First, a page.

Ending DACA cruel, un-American (O’Colly)

By O’Colly Editorial Board

We are at history’s mercy. Our actions today decide what our children and grandchildren will one day read in textbooks.

How will they talk about the Dreamers? What if one of our sons or daughters come home from school and ask us if we ever knew a Dreamer?

On Tuesday, about 100 students, faculty and staff took time out of their day to stand up for what they believe in. The O’Colly editorial board commends and stands with OSU’s DACA students against President Donald Trump’s decision. It is heartless, cowardly and short-sighted.

If the White House is truly concerned with criminals and smugglers at the heart of the illegal immigration crisis, ending DACA is not a place to start.

DACA students live with constant scrutiny, knowing even a serious misdemeanor, like a DUI or possession of a controlled substance, could mean deportation. To say they are part of the problem is ignorant and asinine.

More than 9,000 Oklahomans qualify for DACA, according to a 2012 Oklahoma Policy Institute estimate. Those Oklahomans likely had no say in their parents’ decision to come to America illegally or overstay their visa.

Many know America, not Mexico or Latin America, as their home. Some don’t speak enough Spanish to continue their education or use a degree they’ve worked for in America.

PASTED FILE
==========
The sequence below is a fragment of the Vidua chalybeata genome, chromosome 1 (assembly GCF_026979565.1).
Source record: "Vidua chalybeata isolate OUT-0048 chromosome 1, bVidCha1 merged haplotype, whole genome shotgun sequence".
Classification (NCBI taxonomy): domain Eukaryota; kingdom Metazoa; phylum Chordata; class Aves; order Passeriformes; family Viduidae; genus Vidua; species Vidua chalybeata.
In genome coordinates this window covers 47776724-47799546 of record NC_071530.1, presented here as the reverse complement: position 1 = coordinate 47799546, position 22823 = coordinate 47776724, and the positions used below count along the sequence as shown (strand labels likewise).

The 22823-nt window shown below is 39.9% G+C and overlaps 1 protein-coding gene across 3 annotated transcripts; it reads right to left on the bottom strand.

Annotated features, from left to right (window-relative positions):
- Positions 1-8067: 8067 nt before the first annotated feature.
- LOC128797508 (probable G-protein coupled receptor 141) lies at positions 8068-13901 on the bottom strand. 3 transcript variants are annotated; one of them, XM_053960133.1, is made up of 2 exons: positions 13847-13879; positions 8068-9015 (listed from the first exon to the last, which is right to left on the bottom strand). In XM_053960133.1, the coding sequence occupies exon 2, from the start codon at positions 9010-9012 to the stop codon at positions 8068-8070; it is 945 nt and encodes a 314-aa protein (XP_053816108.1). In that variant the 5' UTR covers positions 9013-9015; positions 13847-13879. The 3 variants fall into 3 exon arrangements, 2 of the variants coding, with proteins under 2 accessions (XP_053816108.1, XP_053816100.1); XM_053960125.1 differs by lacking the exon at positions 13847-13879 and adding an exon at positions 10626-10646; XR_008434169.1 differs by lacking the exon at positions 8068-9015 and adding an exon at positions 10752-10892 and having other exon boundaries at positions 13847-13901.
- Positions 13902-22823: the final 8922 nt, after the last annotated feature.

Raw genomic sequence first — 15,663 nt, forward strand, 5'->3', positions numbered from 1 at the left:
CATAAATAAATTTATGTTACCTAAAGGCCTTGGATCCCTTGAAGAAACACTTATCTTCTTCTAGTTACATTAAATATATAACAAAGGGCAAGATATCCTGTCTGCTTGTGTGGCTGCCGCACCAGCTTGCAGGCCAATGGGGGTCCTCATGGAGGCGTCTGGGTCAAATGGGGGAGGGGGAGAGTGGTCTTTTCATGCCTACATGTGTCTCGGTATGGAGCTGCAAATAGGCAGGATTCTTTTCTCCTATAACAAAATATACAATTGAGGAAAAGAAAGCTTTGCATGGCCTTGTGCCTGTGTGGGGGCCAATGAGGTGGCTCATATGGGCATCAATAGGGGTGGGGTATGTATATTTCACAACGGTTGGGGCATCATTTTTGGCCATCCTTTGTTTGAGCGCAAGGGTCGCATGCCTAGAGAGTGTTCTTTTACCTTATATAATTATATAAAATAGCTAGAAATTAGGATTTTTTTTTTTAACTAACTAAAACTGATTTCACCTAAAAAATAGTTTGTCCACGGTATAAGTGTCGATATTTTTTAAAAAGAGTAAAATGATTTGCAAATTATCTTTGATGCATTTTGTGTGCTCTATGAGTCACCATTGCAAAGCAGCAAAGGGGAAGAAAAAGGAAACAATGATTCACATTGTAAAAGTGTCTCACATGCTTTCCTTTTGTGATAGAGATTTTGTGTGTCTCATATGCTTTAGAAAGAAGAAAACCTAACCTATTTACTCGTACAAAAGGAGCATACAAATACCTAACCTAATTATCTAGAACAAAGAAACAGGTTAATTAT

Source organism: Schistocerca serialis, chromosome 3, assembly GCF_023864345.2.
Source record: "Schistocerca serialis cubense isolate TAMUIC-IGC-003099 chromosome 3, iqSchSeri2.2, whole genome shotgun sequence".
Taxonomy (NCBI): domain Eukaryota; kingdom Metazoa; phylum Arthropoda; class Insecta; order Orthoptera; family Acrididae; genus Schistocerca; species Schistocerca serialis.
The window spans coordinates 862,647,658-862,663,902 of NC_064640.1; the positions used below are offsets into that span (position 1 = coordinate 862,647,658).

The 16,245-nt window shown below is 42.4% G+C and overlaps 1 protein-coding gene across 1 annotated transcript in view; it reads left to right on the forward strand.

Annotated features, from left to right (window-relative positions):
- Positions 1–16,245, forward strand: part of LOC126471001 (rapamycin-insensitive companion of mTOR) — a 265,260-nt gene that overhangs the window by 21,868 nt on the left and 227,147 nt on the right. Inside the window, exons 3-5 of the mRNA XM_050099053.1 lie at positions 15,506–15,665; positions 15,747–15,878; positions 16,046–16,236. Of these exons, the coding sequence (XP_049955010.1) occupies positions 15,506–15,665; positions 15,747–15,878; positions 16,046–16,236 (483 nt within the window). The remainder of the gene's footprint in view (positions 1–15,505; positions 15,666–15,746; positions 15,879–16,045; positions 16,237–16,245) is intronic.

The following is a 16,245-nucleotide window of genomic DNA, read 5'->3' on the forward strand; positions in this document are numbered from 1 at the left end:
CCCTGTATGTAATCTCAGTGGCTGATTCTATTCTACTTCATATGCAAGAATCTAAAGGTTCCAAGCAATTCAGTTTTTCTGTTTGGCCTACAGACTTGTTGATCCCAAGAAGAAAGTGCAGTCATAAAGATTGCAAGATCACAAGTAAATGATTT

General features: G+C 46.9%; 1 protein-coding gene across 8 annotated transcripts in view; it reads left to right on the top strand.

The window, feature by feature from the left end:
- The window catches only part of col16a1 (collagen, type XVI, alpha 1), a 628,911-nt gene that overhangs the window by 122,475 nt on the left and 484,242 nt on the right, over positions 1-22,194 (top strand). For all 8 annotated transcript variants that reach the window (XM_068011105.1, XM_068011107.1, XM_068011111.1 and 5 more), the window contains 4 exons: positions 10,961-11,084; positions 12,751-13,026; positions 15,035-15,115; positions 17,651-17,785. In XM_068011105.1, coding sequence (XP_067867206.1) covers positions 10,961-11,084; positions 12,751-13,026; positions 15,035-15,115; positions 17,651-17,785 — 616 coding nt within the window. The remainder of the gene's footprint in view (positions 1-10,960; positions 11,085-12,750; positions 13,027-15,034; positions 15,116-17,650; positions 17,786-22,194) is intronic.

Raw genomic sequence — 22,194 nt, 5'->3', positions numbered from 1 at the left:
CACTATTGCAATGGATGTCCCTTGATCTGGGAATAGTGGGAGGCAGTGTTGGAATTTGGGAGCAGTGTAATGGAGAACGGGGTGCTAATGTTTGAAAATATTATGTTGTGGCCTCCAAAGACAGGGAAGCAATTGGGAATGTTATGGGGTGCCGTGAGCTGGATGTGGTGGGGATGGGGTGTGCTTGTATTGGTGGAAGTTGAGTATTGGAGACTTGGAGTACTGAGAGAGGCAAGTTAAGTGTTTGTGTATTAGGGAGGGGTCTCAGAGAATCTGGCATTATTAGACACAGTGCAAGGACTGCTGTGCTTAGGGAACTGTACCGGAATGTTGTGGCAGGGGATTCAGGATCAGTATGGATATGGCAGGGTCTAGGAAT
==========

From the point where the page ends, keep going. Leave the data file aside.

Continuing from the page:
Others have spent the past five years not only working and studying under DACA but actively seeking a legal path to citizenship and spending thousands of dollars on immigration attorneys.

Turning away nearly 800,000 hard-working, taxpaying people is definitively cruel and un-American.

We cannot sit idly by and watch this happen. Legal arguments aside, it’s inhuman to do this to so many people. Call your representative back home or here in Oklahoma. Do everything you can to make sure congress fixes this mistake.

If we don’t, we’ll have to explain this to our children and grandchildren. They will read about the Dreamers and wonder why our country acted this way.



Margaret (Maggie) den Harder obtained a Bachelor of Arts in Christian Theology from Seattle Pacific University and a Master of Public Administration from the University of Oklahoma. Originally from the Pacific Northwest area of Washington state, Maggie has called Tulsa home for the past 8 years. Since living in Tulsa, Maggie has worked in the legal field, higher education administration, and the nonprofit sector as well as actively volunteering in the community. Maggie also recently spent time at the City of Tulsa as a consultant and wrote the content for Resilient Tulsa, an action-oriented strategy designed to better equity in Tulsa. Through her work, community involvement, and personal experiences, Maggie is interested in the intersection of the law and mental health and addiction treatment issues, preventative and diversion programs, and maternal mental health, particularly post-partum depression and post-partum psychosis. While working at Oklahoma Policy Institute as a research intern, Maggie further developed an interest in family dynamics and stability, economic security-related stress, and intergenerational trauma.

Leave a Reply

This site uses Akismet to reduce spam. Learn how your comment data is processed.